At one time, deciding what the corporate seal would look like was an important part of the incorporation process. It was one of the steps taken in the corporation’s first directors’ meeting, along with appointing officers, approving bylaws, issuing stock certificates, and other steps that were required to be taken before the corporation started doing business.
The benefits of corporate seals and company seals
Today, corporate seals are no longer required by state corporation laws. But they still are very useful, and many corporations still place their corporate seals on their important internal and external documents. And, in fact, many LLCs also use company seals on their important documents.
What is a corporate seal or company seal?
A corporate or company seal, in a way, is a corporation’s or LLC’s signature. And just as an individual signs a document as evidence that he or she has approved the document and that it is authentic or official, a seal is used to show that the corporation's or LLC’s documents were authorized by management and are official or authentic.
Seals can be affixed to internal documents — such as ownership certificates, bylaws, operating agreements, resolutions, and minutes. They can also be affixed to external documents such as agreements entered into with vendors, lenders, suppliers, employees, and other contracting parties.
Although a corporate seal or company seal can be designed and ordered at any time, it is still often ordered shortly after formation. This is particularly true if the corporation or LLC wants to stamp its seal on its ownership certificates. The seal will typically include the name of the corporation or LLC, year of formation, and state of formation.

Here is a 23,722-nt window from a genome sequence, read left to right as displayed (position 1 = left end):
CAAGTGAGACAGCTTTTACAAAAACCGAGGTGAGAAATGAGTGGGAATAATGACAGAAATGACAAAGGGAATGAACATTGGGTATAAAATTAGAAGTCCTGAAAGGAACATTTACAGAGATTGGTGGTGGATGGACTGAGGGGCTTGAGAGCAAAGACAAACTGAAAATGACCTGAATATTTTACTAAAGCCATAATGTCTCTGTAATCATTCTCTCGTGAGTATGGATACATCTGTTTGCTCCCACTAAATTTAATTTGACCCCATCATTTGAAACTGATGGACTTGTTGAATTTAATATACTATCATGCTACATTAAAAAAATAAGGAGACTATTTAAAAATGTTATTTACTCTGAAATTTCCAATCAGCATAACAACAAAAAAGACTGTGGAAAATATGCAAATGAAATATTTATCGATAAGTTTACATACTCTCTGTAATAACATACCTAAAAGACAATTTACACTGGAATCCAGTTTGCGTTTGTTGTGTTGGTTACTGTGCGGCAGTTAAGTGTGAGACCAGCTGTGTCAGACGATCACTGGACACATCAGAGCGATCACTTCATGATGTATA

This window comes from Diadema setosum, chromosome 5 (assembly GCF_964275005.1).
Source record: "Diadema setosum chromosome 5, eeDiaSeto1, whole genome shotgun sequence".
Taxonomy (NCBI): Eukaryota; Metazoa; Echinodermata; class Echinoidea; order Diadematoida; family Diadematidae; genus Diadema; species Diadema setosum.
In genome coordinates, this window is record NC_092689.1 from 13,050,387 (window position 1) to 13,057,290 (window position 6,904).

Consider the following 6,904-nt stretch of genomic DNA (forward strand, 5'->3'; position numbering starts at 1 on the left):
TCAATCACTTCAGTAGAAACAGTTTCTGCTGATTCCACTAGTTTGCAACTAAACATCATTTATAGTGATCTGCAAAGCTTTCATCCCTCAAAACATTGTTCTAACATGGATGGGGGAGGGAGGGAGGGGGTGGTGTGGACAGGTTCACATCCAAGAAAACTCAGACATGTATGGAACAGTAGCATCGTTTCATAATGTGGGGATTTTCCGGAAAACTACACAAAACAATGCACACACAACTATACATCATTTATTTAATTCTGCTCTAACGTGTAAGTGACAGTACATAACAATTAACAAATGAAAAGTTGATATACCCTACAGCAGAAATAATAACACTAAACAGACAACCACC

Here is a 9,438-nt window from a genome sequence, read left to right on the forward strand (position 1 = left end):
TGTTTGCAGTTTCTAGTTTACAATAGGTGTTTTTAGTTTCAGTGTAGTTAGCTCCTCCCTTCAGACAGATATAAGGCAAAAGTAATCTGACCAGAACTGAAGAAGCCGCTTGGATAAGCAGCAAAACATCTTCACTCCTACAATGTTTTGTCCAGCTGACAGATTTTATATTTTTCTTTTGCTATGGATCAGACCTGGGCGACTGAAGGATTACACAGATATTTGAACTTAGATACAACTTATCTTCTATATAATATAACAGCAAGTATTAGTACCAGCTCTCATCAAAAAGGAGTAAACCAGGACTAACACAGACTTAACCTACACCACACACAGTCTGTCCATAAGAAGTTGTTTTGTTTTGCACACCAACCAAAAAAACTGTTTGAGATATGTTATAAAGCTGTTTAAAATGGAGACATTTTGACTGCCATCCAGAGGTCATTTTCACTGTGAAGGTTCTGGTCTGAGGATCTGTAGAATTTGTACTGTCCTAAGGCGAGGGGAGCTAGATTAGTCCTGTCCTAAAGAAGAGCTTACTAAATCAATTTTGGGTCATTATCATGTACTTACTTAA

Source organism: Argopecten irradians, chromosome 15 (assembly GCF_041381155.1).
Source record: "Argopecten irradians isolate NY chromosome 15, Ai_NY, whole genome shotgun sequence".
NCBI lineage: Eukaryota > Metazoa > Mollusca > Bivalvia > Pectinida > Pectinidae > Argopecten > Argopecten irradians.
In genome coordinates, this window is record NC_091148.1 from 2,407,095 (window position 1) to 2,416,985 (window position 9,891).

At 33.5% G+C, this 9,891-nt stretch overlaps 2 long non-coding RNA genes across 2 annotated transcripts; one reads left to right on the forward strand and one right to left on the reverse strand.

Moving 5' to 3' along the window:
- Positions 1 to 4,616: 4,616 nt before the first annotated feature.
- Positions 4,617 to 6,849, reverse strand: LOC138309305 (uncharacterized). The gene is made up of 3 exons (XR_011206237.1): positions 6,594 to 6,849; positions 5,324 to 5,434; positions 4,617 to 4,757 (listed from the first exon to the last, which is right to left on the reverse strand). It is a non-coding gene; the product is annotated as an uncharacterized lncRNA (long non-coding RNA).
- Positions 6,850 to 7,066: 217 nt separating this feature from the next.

What is the legal effect of a seal?
The legal effect of using a corporate or company seal may differ depending upon state law. It may be considered proof that the document was authorized, or it may provide some evidence of the authenticity of a document but may not be proof, in and of itself, that the document is authentic. And in some cases, it may be purely a symbolic gesture with no legal effect on validity.
Why should a corporation or LLC have a seal?
Even if the corporation and LLC statutes do not require the use of seals, and even if they may not be conclusive proof of authenticity, there are still many reasons why corporations and LLCs will want to have a seal. These include the following:
- A state agency may require the businesses they regulate to use a corporate or company seal
- Vendors or lenders may require it on their contracts with the corporation or LLC
- Banks may require it for their entity account holders
- A seal may be required on deeds
- Having a seal affixed to a document can help prevent fraud, as someone attempting to use a counterfeit document presumably would not have access to the corporate or company seal
- Using a seal makes the corporation’s or LLC’s documents stand out
- Symbolic gestures of authenticity can also be appreciated, particularly by recipients of internal documents such as shareholders and members
What is a corporate kit?
The seal is also often included as part of a corporate kit and often can be obtained from the corporate service provider that assists with the formation. Although corporate kits can differ depending upon the vendor they are purchased from, they generally include a binder with the name of the corporation or LLC, in which you can keep important records. A corporate kit may also include stock or membership certificates, a transfer ledger, and sample minutes, resolutions, bylaws, or operating agreements.
A corporate seal or company seal can be placed on certificates, agreements, and other documents as a sign that they were authorized by the corporation or LLC. Every corporation or LLC (or other entity type for that matter) should consider whether they want to have a seal. Whether they use it all the time, or just for a few special certificates or agreements, a seal can be a very useful tool.